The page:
Cry hard

The first mistake was starting with Les Misérables.

Considering that I've never made it past Fantine's death dry-eyed in any venue, it was hopeless to think I'd avoid tears throughout the whole—long—movie.

So I bawled my eyes out in a nearly deserted Regal Cinemas theater in Natomas last Thursday morning. I cried when Anne Hathaway turned “I Dreamed a Dream” from a power ballad to a breathy lament—and it did work, I think—and I cried when Gavroche got shot, and I cried when Javert took his own life—and I think Russell Crowe actually added some nuance to the role—and I cried at the end.

This, of course, meant that my eyes were already plenty red and puffy before Lincoln even started later that afternoon, when I was faced with the personal grief of the Great Emancipator and his wife, not to mention the terrible wounds of an entire nation.

Fortunately, I'd recharged by the time I saw Life of Pi the next day. Is it a bad thing if you're rooting for the tiger to just go ahead and eat the annoyingly spiritual kid?

Perhaps it was just exhaustion, although I did thoroughly enjoy the spectacle and special effects. Ang Lee knows how to make a screen beautiful, and he didn't hold back at all with this philosophical story.

Nonetheless, I fell short in my plan to see all the 2013 Oscar nominees for Best Picture in a mere four days. I burned out. I used On Demand to pull up Beasts of the Southern Wild, found that most of the criticism of its racial politics appeared to be accurate, and gave up. I couldn't even hold out for the weekend, which was supposed to be Argo and Silver Linings Playbook.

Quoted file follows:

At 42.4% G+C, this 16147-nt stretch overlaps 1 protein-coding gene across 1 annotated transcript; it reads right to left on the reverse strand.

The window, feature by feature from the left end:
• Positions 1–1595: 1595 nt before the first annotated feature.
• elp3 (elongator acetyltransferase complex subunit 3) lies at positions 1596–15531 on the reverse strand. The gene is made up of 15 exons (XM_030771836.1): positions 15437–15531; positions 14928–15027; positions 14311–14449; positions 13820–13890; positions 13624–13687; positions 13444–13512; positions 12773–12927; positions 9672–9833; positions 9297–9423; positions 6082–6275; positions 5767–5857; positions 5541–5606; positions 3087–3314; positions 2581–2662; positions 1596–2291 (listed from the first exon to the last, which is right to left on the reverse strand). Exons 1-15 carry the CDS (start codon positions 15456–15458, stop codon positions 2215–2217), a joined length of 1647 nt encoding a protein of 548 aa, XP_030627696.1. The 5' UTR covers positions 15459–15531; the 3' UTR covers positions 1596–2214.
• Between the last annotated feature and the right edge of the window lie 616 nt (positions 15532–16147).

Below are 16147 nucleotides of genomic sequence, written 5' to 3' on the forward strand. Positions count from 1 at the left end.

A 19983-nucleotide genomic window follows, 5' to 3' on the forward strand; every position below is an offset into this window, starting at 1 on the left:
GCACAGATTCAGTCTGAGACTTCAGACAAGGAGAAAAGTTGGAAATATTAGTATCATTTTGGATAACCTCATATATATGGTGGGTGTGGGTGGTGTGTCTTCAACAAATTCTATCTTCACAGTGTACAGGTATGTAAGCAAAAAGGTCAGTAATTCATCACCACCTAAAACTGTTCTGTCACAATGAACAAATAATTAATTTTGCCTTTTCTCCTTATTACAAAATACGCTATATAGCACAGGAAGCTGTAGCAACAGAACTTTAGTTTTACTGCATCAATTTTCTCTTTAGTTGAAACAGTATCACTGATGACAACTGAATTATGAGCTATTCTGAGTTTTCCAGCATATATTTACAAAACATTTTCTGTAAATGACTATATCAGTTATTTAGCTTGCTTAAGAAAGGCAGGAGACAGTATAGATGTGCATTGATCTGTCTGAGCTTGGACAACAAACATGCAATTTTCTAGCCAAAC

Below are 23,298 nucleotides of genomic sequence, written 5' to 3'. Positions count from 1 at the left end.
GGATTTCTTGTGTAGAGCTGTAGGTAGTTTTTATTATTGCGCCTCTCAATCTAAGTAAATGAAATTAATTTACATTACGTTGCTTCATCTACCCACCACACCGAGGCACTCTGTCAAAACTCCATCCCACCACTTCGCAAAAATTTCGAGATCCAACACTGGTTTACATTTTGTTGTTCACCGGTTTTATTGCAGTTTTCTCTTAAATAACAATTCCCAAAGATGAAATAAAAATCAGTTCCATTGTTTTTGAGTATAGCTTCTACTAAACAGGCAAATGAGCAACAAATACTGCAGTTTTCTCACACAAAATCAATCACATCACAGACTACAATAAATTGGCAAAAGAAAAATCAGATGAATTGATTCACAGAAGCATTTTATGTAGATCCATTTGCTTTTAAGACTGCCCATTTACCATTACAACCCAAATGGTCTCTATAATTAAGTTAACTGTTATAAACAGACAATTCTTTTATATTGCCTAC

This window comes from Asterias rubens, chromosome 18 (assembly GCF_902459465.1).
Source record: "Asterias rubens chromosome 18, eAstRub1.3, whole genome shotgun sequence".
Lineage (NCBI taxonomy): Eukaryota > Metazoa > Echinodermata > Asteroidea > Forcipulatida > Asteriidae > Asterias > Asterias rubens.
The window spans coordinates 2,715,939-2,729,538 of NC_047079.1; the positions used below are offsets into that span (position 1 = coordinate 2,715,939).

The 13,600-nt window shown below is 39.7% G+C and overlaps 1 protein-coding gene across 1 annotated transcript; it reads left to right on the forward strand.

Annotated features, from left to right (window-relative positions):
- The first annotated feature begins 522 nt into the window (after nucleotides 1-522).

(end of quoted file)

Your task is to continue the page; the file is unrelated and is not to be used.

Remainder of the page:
That's because the rule for awards season is “go for the emotional punch.” Oscar-winning movies must make you cry, either because the tragedy is too great to bear or because the triumph overwhelms your cynical heart. There's no such thing as a “small” Oscar movie.

And even though by those standards, the tear-extracting Les Misérables should sweep the awards up with a big broom, I'm not going to bet on it—though you really should go see it, if only to see how musical film can work when there's a decent story and the actors are truly committed. Also worth noting: The big stars—Hathaway, Crowe, and that Wolverine guy—aren't nearly as bad as the musical snobs are saying, plus Eddie Redmayne kicks ass. He's the best Marius I've ever seen, and I was plenty skeptical.

But Les Misérables won't be the best picture this year. When the Academy picked Chicago in 2002, they guaranteed that the musical film won't be “rediscovered” until 2022 at the earliest. Les Miz is great, but it's not fashionable.

My money's on Lincoln. Not because it's the best film (although it is quite good and I'd happily see it again, if only to see some Republicans with moral fiber), but because its political timing is impeccable. Today's good guys are tomorrow's bad guys, and politics has always been a dirty business where the lobbyists do the real work and a bunch of rich old white guys make decisions about lives they'll never in a million years fully comprehend.

“Can you hear the people singing, singing the songs of angry men …”